Linz thus inquired at München, and on January 8, 1914, was notified that Hitler was indeed registered in München, c/o Popp, Tailor, Schleißheimerstraße 34/111. In the afternoon of January 18, 1914, a troop of the Munich police was sent there to serve Hitler with an Austrian summons for military inspection.
“Herr Adolf Hitler, born 1889, domiciled Linz an der Donau, presently staying in Munich, care of Popp, Schleißheimerstraße 34/111, is hereby summoned to present himself for military registration in Linz, at 30 Kaiserin Elisabeth Quay on January 20th, 1914, and in the event of his failure to comply with this summons, he will be liable to prosecution under Paragraphs 64 and 66 of the Law regarding Military Service of the Year 1912.” (14)
the little drummer boy, p. 282
This was no joke. According to the Austro-Bavarian Extradition Treaty of 1831, he could be arrested and delivered to the authorities in Linz in iron fetters if he did not heed the call. Hitler talked to the officer in charge of the delegation, Constable Herle, who demanded a signature for the receipt of the summons. For the benefit of the constable and his crew, Hitler composed an impromptu apology:
“I missed to register myself in the autumn of 1909 but corrected this oversight in February 1910. At this time I reported to the Conscription Office IB in the Mayor’s Mansion, and from there was directed to my home precinct, the XXth. I asked to report right there in Vienna [instead of Linz], signed some protocol or affidavit, paid one Krone and never heard again of the affair. It never entered my mind, however, to evade registration, neither is this the reason for my residing in Munich. I was always registered with the police in Vienna, [FN 2] as I am here in Munich.” (15)
[FN 2] This was an outright lie; we know he was not registered from September 16, 1909, to February 8, 1910. He repeated the lie in the letter to the Austrian authorities (see below), but, luckily, nobody checked the false claim.
The Austrians must have forgotten him, he said, for he was clearly no deserter. We do not know what Herle thought of the story, but in all probability, it was not the first time in his career that he encountered a suspect blaming an error on the authorities. The story Hitler concocted was fishy in itself, and maybe he counted upon the Bavarian officer’s ignorance of Austrian military laws and procedure; the European nations of this age very carefully kept track of their prospective recruits and did not simply “forget” them; the requirement of registering every change of address had been, in fact, created exactly for this military purpose.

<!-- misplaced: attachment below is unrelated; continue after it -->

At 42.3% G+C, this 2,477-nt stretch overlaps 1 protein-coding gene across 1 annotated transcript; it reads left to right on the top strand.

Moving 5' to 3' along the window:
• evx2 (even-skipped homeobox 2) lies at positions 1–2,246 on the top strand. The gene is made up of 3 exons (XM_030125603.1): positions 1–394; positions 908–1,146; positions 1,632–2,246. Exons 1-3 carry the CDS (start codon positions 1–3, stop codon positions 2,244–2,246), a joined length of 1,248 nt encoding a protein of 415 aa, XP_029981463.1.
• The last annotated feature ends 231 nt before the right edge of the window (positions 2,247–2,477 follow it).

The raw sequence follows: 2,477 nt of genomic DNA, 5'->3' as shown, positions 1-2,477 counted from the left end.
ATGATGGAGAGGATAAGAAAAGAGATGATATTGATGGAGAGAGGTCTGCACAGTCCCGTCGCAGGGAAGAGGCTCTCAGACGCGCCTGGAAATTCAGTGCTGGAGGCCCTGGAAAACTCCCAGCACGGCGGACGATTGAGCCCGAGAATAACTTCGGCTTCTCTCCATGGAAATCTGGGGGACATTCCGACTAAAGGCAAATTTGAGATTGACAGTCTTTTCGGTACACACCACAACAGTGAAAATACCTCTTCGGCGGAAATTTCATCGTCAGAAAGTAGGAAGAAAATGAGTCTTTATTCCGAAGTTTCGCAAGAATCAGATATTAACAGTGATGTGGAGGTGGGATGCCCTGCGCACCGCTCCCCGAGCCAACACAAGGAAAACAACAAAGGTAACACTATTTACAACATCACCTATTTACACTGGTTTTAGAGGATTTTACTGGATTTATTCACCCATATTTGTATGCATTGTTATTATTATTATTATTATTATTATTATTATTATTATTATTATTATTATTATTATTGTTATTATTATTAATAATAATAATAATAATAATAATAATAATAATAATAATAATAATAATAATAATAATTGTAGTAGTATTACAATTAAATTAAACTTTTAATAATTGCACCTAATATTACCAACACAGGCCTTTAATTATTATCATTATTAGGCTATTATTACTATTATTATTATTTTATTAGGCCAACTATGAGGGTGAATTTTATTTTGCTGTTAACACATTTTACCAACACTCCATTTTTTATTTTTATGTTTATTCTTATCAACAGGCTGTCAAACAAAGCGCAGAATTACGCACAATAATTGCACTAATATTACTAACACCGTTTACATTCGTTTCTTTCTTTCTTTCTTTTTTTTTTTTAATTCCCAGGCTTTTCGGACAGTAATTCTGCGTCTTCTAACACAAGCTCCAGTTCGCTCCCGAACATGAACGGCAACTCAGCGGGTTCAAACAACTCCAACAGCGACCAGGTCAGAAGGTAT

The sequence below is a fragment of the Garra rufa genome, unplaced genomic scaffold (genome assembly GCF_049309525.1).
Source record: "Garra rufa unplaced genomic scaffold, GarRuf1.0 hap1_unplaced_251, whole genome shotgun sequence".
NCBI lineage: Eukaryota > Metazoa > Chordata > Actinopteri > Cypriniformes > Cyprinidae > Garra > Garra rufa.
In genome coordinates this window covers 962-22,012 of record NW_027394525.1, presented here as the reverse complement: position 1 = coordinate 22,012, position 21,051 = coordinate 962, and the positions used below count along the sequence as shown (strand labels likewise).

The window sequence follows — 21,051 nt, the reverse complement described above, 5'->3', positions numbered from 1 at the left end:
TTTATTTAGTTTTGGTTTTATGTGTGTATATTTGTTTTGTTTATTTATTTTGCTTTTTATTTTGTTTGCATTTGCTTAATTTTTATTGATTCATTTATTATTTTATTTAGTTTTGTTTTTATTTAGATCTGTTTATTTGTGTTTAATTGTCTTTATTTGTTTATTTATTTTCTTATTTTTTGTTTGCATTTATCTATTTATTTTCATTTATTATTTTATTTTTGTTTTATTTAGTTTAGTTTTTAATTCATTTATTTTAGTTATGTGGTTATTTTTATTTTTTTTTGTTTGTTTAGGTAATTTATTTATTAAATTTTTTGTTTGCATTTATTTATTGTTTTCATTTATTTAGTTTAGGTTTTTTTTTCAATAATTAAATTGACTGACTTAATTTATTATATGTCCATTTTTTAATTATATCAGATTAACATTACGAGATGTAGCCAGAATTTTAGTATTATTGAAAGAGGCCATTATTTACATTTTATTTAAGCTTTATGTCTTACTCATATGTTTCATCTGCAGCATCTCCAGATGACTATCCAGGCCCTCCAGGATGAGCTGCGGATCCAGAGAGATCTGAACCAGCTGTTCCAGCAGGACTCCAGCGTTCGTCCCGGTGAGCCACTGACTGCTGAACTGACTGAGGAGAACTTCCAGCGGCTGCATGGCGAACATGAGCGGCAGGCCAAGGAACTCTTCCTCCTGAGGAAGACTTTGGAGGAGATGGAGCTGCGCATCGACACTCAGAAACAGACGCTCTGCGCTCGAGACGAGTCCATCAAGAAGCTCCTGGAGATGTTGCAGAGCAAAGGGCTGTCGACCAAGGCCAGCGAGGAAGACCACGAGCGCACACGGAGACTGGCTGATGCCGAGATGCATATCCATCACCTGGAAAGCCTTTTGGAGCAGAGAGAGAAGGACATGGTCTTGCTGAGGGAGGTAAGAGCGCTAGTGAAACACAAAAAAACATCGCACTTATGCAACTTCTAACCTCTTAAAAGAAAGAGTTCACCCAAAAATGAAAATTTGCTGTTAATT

Herle arrested Hitler and took him to the police headquarters. On the next morning, the prisoner was presented to the Austrian Consulate General. It appears that he was assisted there by a consular officer or perhaps a paralegal, for he was allowed to present his case in a written statement. This was not quite the normal procedure; perhaps Hitler’s sangfroid began to work.
By then he had fleshed out his tale. First, he claimed, untruthfully, that he had received the summons too late; then he contended that the problem was the fault of the Austrians, who had mistakenly looked from him in Linz when he was actually in Vienna or vice versa. Eloquent in excuse, and strangely lachrymose in tone, his statement reminds the reader of the wheedling style of his father’s letter to the bishop of Linz in the marriage affair, when it describes his toilsome life in München. Fortuna has conserved the document, which allows us a look into the young man’s vexations:
… In the summons, I am described as an artist. I bear this title by right, but it is only relatively accurate. I earn my living independently as a painter, being totally deprived of an income (my father was a civil servant), and I work only in order to further my education. Only a small portion of my time can be spent in earning a living, for I am still educating myself to become an architectural painter.
My income is therefore very modest, just enough to cover my expenses. As testimony, I refer you to my income tax statement, which is enclosed, and I would be grateful if it could be returned to me. It will be seen that my income is estimated at 1200 Marks, which is rather more than I really earn, and does not mean that I actually make 100 Marks a month. Oh no. …
With regard to my failure to report for military service in the autumn of 1909, I must say that this was for me an endlessly bitter time. I was then a young man without experience, receiving no financial assistance from anyone, and too proud to accept financial assistance from others, let alone beg for it. Without support, compelled to depend on my own efforts, I earned only a few Kronen and often only a few farthings from my labours, and this was often insufficient to pay for a night’s lodging. For two long years, I had no other mistress than sorrow and need, no other companion than eternally unsatisfied hunger. I never knew the beautiful word youth.